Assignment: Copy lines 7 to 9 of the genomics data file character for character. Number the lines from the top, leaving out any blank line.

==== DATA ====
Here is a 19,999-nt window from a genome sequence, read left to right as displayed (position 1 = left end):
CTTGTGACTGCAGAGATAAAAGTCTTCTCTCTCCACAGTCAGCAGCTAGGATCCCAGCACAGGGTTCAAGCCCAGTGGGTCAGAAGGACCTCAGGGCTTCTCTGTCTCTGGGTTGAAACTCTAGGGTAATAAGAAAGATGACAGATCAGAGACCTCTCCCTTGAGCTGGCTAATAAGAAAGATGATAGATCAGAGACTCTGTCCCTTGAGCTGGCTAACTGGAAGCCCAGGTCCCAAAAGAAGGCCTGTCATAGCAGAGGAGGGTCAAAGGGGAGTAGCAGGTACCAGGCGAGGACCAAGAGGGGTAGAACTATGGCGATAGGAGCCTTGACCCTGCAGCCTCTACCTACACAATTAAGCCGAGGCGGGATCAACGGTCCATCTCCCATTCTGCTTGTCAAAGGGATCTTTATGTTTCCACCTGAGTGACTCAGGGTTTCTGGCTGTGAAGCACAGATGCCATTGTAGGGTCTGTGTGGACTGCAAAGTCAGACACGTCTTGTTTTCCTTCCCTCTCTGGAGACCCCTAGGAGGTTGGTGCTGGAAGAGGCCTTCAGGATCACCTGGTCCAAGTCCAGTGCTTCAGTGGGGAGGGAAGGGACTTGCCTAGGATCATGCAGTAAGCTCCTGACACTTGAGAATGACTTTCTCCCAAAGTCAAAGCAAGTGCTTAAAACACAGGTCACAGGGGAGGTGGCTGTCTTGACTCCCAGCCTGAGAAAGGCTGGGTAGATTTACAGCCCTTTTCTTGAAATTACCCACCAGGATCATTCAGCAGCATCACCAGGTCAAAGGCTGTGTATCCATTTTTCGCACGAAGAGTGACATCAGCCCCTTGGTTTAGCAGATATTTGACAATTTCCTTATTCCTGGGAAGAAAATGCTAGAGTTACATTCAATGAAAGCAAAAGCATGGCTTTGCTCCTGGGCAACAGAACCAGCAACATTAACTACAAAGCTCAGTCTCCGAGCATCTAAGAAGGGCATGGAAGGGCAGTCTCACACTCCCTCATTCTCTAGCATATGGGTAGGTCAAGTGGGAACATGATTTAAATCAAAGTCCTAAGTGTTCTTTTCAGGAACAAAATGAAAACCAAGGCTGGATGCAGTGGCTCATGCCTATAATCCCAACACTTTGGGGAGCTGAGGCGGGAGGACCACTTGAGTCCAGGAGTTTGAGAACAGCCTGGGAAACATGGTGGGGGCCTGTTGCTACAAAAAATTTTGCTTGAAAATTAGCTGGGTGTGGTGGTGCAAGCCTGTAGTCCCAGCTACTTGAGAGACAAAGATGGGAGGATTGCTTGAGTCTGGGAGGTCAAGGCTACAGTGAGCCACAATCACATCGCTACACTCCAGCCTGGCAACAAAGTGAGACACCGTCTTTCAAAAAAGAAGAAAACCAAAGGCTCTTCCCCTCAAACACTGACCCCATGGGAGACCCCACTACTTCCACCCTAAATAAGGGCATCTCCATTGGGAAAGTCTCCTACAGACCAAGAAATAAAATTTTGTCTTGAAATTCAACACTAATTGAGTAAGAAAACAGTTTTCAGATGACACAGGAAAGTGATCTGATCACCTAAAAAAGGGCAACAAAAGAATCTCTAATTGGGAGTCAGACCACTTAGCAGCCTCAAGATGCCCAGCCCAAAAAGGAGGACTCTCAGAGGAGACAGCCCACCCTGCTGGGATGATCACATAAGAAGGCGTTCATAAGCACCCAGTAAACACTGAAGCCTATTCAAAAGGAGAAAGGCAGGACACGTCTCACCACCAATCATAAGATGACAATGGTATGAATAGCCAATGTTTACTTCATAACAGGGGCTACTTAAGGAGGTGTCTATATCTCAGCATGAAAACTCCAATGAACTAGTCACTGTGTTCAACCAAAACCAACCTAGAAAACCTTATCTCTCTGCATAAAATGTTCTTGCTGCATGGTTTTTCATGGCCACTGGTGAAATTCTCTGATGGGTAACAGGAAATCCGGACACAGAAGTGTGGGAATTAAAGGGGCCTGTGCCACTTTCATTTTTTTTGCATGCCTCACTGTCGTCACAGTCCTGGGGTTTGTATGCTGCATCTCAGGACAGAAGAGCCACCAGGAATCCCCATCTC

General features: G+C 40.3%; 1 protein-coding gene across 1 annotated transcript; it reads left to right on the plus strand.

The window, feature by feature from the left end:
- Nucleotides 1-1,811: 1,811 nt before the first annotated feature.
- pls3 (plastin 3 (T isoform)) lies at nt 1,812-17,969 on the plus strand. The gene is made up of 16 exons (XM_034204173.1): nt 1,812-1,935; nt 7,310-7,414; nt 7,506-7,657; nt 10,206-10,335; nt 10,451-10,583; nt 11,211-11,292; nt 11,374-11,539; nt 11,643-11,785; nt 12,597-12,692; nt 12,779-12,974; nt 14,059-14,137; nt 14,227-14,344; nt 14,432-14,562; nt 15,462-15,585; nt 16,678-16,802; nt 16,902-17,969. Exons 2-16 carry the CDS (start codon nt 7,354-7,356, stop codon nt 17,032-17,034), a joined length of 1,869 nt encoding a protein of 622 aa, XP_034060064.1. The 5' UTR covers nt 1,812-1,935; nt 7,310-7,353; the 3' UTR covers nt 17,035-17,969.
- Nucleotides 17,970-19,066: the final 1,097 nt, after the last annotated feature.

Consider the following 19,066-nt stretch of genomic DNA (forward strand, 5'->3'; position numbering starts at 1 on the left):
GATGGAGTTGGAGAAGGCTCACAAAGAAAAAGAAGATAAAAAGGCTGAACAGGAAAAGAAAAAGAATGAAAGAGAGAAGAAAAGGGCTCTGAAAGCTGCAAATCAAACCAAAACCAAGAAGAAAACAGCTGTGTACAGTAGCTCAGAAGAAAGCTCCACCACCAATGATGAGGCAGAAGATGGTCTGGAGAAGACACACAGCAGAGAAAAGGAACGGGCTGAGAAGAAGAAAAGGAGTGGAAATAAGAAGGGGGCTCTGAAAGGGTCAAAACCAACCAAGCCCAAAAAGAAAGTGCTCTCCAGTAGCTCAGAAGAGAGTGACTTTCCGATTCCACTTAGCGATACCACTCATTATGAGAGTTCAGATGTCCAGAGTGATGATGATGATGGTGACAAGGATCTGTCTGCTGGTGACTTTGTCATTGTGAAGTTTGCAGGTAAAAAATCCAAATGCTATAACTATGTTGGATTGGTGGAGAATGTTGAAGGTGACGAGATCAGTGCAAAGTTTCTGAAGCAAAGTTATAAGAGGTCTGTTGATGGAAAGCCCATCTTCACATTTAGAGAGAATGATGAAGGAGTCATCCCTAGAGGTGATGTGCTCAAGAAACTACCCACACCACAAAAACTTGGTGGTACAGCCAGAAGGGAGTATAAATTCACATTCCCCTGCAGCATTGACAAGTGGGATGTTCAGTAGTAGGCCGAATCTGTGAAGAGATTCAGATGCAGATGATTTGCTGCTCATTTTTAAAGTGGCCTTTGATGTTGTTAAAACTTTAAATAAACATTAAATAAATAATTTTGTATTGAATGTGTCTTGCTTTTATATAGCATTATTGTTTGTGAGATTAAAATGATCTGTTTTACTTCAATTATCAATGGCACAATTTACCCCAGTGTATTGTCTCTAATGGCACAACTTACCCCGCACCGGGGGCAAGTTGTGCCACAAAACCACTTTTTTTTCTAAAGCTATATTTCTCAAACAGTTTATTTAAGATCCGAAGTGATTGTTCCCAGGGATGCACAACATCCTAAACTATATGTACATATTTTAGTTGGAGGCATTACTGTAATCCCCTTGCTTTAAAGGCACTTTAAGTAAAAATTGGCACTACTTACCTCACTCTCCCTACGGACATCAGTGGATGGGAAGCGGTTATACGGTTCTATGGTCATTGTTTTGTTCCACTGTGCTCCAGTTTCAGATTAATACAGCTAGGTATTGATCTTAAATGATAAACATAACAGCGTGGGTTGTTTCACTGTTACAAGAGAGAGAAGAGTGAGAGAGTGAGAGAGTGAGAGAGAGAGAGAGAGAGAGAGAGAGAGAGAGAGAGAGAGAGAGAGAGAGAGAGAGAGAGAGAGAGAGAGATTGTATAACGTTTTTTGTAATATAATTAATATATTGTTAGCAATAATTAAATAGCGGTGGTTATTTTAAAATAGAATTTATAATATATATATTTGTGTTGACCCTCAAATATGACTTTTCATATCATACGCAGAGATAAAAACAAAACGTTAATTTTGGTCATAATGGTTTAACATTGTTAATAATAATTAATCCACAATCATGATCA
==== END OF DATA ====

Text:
- Nucleotides 17,970-19,066: the final 1,097 nt, after the last annotated feature.

Consider the following 19,066-nt stretch of genomic DNA (forward strand, 5'->3'; position numbering starts at 1 on the left):
GATGGAGTTGGAGAAGGCTCACAAAGAAAAAGAAGATAAAAAGGCTGAACAGGAAAAGAAAAAGAATGAAAGAGAGAAGAAAAGGGCTCTGAAAGCTGCAAATCAAACCAAAACCAAGAAGAAAACAGCTGTGTACAGTAGCTCAGAAGAAAGCTCCACCACCAATGATGAGGCAGAAGATGGTCTGGAGAAGACACACAGCAGAGAAAAGGAACGGGCTGAGAAGAAGAAAAGGAGTGGAAATAAGAAGGGGGCTCTGAAAGGGTCAAAACCAACCAAGCCCAAAAAGAAAGTGCTCTCCAGTAGCTCAGAAGAGAGTGACTTTCCGATTCCACTTAGCGATACCACTCATTATGAGAGTTCAGATGTCCAGAGTGATGATGATGATGGTGACAAGGATCTGTCTGCTGGTGACTTTGTCATTGTGAAGTTTGCAGGTAAAAAATCCAAATGCTATAACTATGTTGGATTGGTGGAGAATGTTGAAGGTGACGAGATCAGTGCAAAGTTTCTGAAGCAAAGTTATAAGAGGTCTGTTGATGGAAAGCCCATCTTCACATTTAGAGAGAATGATGAAGGAGTCATCCCTAGAGGTGATGTGCTCAAGAAACTACCCACACCACAAAAACTTGGTGGTACAGCCAGAAGGGAGTATAAATTCACATTCCCCTGCAGCATTGACAAGTGGGATGTTCAGTAGTAGGCCGAATCTGTGAAGAGATTCAGATGCAGATGATTTGCTGCTCATTTTTAAAGTGGCCTTTGATGTTGTTAAAACTTTAAATAAACATTAAATAAATAATTTTGTATTGAATGTGTCTTGCTTTTATATAGCATTATTGTTTGTGAGATTAAAATGATCTGTTTTACTTCAATTATCAATGGCACAATTTACCCCAGTGTATTGTCTCTAATGGCACAACTTACCCCGCACCGGGGGCAAGTTGTGCCACAAAACCACTTTTTTTTCTAAAGCTATATTTCTCAAACAGTTTATTTAAGATCCGAAGTGATTGTTCCCAGGGATGCACAACATCCTAAACTATATGTACATATTTTAGTTGGAGGCATTACTGTAATCCCCTTGCTTTAAAGGCACTTTAAGTAAAAATTGGCACTACTTACCTCACTCTCCCTACGGACATCAGTGGATGGGAAGCGGTTATACGGTTCTATGGTCATTGTTTTGTTCCACTGTGCTCCAGTTTCAGATTAATACAGCTAGGTATTGATCTTAAATGATAAACATAACAGCGTGGGTTGTTTCACTGTTACAAGAGAGAGAAGAGTGAGAGAGTGAGAGAGTGAGAGAGAGAGAGAGAGAGAGAGAGAGAGAGAGAGAGAGAGAGAGAGAGAGAGAGAGAGAGAGAGAGAGAGATTGTATAACGTTTTTTGTAATATAATTAATATATTGTTAGCAATAATTAAATAGCGGTGGTTATTTTAAAATAGAATTTATAATATATATATTTGTGTTGACCCTCAAATATGACTTTTCATATCATACGCAGAGATAAAAACAAAACGTTAATTTTGGTCATAATGGTTTAACATTGTTAATAATAATTAATCCACAATCATGATCA